There is a way around this, however. By asking students to select their best contributions (and signaling this in a timely manner), you communicate the importance of critical thinking, and spur autonomy in learning through creating an extra step of self-evaluation. Here, the student must ask themselves not only, "which was my best contribution?", but "why?". 

The problem of some students putting in less effort will never disappear entirely, but with this feature you can at least set a standard for student accountability, and communicate that comments are to be carefully considered before pressing the send button.

Students select best contributions to the discussion
Ask students to select best contributions to the discussion

3) Time for reflection 

After a healthy discussion, perspectives can change. In fact, that may well be the very point of discussions in educational settings. But how can you as a teacher keep track of student-content interaction beyond a single submission, or after the initial discussion has ended? How do you know whether different perspectives have truly been considered and internalized? 

This is where the power of self-reflection comes through. By enabling this step in an activity, an opportunity is created to see students' awareness about their own learning. Do their thoughts match your own? Did they remark on something that you yourself wanted to mention, or wanted them to realize? Now you can take the guesswork out of the equation and scan reflections for signs that students have identified potential areas for improvement, without having to have 1-on-1 conversations with every learner

If you're eager to impress the importance of self-reflections to the class, consider making this a mandatory, graded step (and communicating this to students). In this way, students will be reminded by the progress bar that this last step is necessary to achieve 100% completion - and you can even give extra instructions in this step about what to include in these reflections.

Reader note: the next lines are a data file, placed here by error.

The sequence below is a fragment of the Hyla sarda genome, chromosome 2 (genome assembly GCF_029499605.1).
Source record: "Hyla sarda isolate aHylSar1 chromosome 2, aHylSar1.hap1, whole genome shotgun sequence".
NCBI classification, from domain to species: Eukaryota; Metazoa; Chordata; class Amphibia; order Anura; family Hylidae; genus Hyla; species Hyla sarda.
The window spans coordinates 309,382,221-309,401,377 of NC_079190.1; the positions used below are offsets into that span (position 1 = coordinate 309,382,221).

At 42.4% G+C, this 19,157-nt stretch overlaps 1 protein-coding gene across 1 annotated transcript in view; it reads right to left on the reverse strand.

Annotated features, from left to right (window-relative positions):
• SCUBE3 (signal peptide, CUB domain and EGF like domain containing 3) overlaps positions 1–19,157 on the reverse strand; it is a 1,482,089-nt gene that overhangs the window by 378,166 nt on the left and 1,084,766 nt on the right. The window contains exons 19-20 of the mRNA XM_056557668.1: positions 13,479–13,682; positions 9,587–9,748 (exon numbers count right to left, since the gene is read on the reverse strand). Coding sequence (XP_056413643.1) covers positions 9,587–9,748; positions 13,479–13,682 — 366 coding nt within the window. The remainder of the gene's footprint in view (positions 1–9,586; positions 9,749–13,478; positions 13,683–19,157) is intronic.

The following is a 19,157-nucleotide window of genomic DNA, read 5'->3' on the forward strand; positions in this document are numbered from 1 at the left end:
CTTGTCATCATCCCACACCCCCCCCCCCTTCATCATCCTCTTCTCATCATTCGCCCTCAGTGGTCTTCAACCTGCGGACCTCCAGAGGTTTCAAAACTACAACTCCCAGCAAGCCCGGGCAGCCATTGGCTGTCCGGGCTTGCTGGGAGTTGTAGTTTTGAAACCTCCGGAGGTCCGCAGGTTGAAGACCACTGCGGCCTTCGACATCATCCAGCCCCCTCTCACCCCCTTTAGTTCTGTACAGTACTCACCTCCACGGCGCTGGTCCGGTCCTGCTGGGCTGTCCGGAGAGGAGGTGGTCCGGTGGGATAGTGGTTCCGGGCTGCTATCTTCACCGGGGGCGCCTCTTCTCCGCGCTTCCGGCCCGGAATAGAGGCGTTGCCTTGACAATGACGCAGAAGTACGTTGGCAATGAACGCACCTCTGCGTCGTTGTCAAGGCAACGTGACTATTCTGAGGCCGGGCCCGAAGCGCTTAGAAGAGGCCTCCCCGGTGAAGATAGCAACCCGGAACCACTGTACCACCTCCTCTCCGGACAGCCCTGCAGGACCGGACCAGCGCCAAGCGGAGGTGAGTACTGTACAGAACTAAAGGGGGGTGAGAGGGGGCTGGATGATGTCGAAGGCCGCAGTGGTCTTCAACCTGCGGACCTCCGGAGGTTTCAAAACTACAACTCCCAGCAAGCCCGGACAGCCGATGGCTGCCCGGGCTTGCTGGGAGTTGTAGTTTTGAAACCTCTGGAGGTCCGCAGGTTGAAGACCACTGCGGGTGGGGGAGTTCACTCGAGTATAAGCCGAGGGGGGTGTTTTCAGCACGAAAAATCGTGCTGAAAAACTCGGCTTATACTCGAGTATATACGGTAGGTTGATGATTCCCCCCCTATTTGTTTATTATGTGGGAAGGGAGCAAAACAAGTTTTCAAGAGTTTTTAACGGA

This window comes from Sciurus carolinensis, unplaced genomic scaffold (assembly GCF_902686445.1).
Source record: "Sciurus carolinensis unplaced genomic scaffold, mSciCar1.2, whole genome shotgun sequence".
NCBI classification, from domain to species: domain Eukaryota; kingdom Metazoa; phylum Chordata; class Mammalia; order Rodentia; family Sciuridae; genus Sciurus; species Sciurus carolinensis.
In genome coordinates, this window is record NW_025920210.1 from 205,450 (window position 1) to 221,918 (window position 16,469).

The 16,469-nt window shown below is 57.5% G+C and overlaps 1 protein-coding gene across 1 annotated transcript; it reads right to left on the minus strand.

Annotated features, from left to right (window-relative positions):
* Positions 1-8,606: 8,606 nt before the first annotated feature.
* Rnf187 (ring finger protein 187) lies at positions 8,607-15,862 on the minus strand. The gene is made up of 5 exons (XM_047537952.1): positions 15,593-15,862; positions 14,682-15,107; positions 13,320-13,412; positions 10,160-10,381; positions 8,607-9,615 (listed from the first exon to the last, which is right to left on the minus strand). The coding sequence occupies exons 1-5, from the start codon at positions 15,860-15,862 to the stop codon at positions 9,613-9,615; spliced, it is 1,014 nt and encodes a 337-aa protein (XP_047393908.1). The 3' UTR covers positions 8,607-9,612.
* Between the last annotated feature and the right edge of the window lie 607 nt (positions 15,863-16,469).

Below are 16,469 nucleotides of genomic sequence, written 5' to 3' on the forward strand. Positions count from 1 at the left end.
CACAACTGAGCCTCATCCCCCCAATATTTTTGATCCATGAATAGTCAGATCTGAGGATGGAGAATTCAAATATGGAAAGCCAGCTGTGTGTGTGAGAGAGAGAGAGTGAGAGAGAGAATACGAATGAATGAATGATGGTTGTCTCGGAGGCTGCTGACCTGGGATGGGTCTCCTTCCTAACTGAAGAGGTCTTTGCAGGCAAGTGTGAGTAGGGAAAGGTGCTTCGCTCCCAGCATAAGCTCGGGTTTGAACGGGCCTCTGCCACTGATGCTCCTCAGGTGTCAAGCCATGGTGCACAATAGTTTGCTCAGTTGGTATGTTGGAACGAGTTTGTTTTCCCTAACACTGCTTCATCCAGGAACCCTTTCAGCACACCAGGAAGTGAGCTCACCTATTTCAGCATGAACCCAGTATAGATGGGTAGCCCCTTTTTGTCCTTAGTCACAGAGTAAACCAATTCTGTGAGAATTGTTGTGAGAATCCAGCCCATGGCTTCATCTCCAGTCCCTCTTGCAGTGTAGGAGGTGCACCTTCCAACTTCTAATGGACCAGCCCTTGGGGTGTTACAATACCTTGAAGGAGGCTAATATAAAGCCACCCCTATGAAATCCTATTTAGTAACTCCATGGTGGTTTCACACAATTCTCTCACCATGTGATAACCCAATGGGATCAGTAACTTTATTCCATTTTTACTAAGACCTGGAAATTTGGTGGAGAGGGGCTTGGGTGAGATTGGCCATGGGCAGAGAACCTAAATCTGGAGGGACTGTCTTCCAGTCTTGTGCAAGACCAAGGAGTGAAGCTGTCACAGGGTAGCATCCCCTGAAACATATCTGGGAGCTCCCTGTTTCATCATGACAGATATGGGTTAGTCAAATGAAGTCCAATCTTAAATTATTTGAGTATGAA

Add a reflection step in FeedbackFruits activity
Add a self reflection step in FeedbackFruits activity

Conclusion

There are countless more ways in which Interactive Document can save teachers’ time, simplify course design, provide transparency and insights, and foster self-regulation in learners. Check out our use cases for more, and see how instructors from around the globe have made learning materials more engaging, and heightened the chances for student success.

Share on social media

More from FeedbackFruits tips series

Technology Tips
|
23/3/2023

5 ways to stimulate collaboration with FeedbackFruits Team Based Learning

5 ways optimize the team-based learning process with the support of technology

Technology Tips
|
28/10/2022

Develop critical thinking with Discussion on Work | FeedbackFruits tips

Check out 4 ways to design asynchronous discussions that stimulate critical thinking skills

Technology Tips
|
28/10/2022

Stimulate continuous engagement with Interactive Document | FeedbackFruits tips

Discover how to maintain continuous student engagement at every stage of your course using Interactive Document

Most popular blog posts

Student Success
|
Nov 16, 2023

Promote active learning in different instructional modes

Explore how to best implement active learning strategies with deep understanding of different modalities

Industry News
|
Sep 11, 2023

Meet the new FeedbackFruits partners | Summer 2023 Highlights

FeedbackFruits announces partnerships with many institutions worldwide over the past 4 months

Student Success
|
Aug 23, 2023

Competency-based education (CBE) in higher education: A landscape overview

An overview of the state of competency-based education (CBE) in higher education around the world

We gather the most valuable resources and learnings on pedagogy and email them to you. Once a month. Unsubscribe whenever you want.

Thank you! Your submission has been received!
Oops! Something went wrong while submitting the form.

Filling out this form means you agree to our Privacy Policy.